U.S. lawmakers and rights activists called on President Barack Obama’s administration on Thursday to pressure Vietnam to rein in abuses against bloggers, religious followers, land rights activists, and other government critics on the eve of a bilateral human rights dialogue.
Pointing out that this year Vietnam could end up jailing the biggest number of dissidents in three years, they asked the U.S. State Department to press the communist leadership in Hanoi to curb its “backsliding” on human rights at the annual talks on Friday.
The Congressmen and rights campaigners made the call at a hearing of the U.S. House of Representatives' global human rights panel ahead of the 17th round of the dialogue in Hanoi.
The dialogue has drawn growing attention since talks scheduled for late last year were postponed over U.S. frustration with Vietnam’s lack of improvement on issues discussed the year before.
Vietnam has convicted and sentenced at least 40 dissidents so far this year, matching the 2012 total, Human Rights Watch’s Asia advocacy director John Sifton told the hearing.
“The fact is that a growing number of dissidents—including religious leaders, bloggers, and politically active people—are being convicted and sent to jail for violations of Vietnam’s authoritarian penal code,” he said.
The 2012 figure represented an increase from the year before, and the trials this year have led to new arrests that will likely see more jailings before the end of this year, he said.
Aside from sending dissidents to public trial, authorities use a policy of “stealth repression” to control unsanctioned religious groups by holding their leaders under house arrest and cutting them off from their followers, Paris-based Vietnam Committee on Human Rights President Vo Van Ai told the hearing.
Ai, who is also a spokesman for the banned Unified Buddhist Church of Vietnam (UBCV), said he is concerned the State Department has underestimated the “unabated” sufferings of UBCV Buddhists “in all aspects of their daily lives.”
“Whilst appreciating the State Department’s reports of abuses against the UBCV, we are concerned that they portray but a pale picture of the systematic policy pressures, harassment, and intimidation faced by UBCV Buddhists,” he said.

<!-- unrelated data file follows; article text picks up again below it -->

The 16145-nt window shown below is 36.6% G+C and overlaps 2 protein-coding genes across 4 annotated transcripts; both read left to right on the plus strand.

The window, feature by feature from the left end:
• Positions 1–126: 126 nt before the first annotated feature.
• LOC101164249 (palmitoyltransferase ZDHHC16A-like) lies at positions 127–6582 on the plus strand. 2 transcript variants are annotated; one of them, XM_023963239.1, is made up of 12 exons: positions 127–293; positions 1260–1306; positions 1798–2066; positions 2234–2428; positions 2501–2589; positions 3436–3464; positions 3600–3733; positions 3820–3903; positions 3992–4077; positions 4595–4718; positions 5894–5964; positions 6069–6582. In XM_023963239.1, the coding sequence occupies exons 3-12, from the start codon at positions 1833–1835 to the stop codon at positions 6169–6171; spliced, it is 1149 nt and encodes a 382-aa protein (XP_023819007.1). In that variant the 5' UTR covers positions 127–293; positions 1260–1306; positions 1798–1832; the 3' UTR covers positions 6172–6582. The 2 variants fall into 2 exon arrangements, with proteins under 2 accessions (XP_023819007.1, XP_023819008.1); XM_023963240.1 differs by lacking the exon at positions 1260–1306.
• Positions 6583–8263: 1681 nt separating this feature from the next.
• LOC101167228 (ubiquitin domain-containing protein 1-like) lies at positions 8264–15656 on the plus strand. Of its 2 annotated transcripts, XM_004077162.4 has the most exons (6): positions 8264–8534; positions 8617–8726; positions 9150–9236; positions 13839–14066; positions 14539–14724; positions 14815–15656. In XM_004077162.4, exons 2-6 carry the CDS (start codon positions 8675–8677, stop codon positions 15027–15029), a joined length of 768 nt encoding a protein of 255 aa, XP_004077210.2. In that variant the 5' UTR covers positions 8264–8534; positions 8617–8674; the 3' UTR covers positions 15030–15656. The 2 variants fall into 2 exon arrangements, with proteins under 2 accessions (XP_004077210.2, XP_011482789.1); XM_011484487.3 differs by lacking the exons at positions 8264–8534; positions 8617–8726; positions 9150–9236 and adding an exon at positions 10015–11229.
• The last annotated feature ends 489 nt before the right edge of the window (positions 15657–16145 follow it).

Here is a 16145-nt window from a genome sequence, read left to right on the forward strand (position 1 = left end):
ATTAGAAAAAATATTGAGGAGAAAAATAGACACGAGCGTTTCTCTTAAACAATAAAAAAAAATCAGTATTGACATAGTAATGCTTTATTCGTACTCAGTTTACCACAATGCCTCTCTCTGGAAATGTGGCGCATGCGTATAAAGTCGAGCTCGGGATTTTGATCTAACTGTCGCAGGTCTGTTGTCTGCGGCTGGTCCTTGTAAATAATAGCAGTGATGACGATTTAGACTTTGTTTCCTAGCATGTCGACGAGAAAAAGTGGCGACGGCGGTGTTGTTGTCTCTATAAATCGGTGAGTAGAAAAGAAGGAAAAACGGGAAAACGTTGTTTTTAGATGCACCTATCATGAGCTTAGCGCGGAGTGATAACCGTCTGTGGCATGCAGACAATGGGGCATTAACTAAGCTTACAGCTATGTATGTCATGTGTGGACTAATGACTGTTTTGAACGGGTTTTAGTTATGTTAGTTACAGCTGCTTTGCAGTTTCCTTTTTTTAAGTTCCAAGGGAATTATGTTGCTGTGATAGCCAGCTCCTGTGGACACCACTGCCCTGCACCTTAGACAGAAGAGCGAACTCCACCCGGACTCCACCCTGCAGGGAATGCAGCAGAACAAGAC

Ethnic minorities such as the Montagnards, Hmong, Khmer Krom, and Cham are particularly vulnerable to religious persecution, rights groups representatives said.
“The government of Vietnam persecutes all religions across the board, but in particular those who don’t have a voice,” Vietnamese-American former lawmaker Anh Joseph Cao said.
Religious communities are targeted through forced seizure of their land, such as in the case of the 2010 closure of a Catholic cemetery and homes in Con Dau Parish in Da Nang, he said.
Republican Congressman Chris Smith, who chaired the hearing, called for Vietnam to be put back on the State Department’s annul blacklist of top violators of religious freedom.
He said Vietnam continues to be “among the worst violators of religious freedom in the world,” despite being taken off the list of “Countries of Particular Concern,” a designation that could result in sanctions.
Smith also called for a “critical examination” of the State Department’s recent upgrading of Vietnam in an annual report on human trafficking from “Tier 2 Watch List” to “Tier 2” status.
More attention should be paid to labor and human trafficking abuses taking place “with the government’s complicity,” he said.
Lawmakers and activists said any discussions on human rights at Friday’s dialogue should be backed up with set time frames and benchmarks for improvement.
Ai said that without concrete measures to back up the assertions, Vietnamese authorities were able to use the dialogue as an empty display of respect for human rights.
“They use the human rights dialogue as a shield,” he said.
The State Department said in a statement Thursday that human rights are a “key component” of U.S. relations with Vietnam and that officials are looking forward to a “frank, results-based discussion.”